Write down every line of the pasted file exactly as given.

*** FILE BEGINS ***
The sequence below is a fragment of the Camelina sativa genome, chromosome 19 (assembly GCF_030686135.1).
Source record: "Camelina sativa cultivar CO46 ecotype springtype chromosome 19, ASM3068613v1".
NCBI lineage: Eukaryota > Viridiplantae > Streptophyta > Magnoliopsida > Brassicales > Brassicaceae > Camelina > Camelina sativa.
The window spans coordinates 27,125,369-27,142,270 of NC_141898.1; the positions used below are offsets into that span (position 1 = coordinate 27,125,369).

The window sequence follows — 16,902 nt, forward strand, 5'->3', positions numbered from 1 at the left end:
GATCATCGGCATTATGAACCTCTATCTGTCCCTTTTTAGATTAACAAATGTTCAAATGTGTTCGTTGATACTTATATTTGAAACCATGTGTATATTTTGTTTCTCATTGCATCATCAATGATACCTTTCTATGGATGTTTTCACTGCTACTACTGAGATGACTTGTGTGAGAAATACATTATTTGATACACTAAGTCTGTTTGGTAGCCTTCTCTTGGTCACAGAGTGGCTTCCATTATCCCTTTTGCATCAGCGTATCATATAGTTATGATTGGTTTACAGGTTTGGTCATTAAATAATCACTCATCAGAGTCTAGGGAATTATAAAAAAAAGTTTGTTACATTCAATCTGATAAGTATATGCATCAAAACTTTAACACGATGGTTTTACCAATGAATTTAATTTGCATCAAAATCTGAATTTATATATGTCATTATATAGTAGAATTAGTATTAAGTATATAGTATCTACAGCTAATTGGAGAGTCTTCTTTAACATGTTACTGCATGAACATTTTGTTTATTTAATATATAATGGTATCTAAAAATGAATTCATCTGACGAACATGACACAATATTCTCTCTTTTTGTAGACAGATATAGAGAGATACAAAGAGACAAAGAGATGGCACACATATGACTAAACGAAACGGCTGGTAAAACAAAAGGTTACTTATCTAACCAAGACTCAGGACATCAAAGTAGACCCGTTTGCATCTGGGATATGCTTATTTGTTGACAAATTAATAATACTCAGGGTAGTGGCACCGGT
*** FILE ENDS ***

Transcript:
The sequence below is a fragment of the Camelina sativa genome, chromosome 19 (assembly GCF_030686135.1).
Source record: "Camelina sativa cultivar CO46 ecotype springtype chromosome 19, ASM3068613v1".
NCBI lineage: Eukaryota > Viridiplantae > Streptophyta > Magnoliopsida > Brassicales > Brassicaceae > Camelina > Camelina sativa.
The window spans coordinates 27,125,369-27,142,270 of NC_141898.1; the positions used below are offsets into that span (position 1 = coordinate 27,125,369).

The window sequence follows — 16,902 nt, forward strand, 5'->3', positions numbered from 1 at the left end:
GATCATCGGCATTATGAACCTCTATCTGTCCCTTTTTAGATTAACAAATGTTCAAATGTGTTCGTTGATACTTATATTTGAAACCATGTGTATATTTTGTTTCTCATTGCATCATCAATGATACCTTTCTATGGATGTTTTCACTGCTACTACTGAGATGACTTGTGTGAGAAATACATTATTTGATACACTAAGTCTGTTTGGTAGCCTTCTCTTGGTCACAGAGTGGCTTCCATTATCCCTTTTGCATCAGCGTATCATATAGTTATGATTGGTTTACAGGTTTGGTCATTAAATAATCACTCATCAGAGTCTAGGGAATTATAAAAAAAAGTTTGTTACATTCAATCTGATAAGTATATGCATCAAAACTTTAACACGATGGTTTTACCAATGAATTTAATTTGCATCAAAATCTGAATTTATATATGTCATTATATAGTAGAATTAGTATTAAGTATATAGTATCTACAGCTAATTGGAGAGTCTTCTTTAACATGTTACTGCATGAACATTTTGTTTATTTAATATATAATGGTATCTAAAAATGAATTCATCTGACGAACATGACACAATATTCTCTCTTTTTGTAGACAGATATAGAGAGATACAAAGAGACAAAGAGATGGCACACATATGACTAAACGAAACGGCTGGTAAAACAAAAGGTTACTTATCTAACCAAGACTCAGGACATCAAAGTAGACCCGTTTGCATCTGGGATATGCTTATTTGTTGACAAATTAATAATACTCAGGGTAGTGGCACCGGT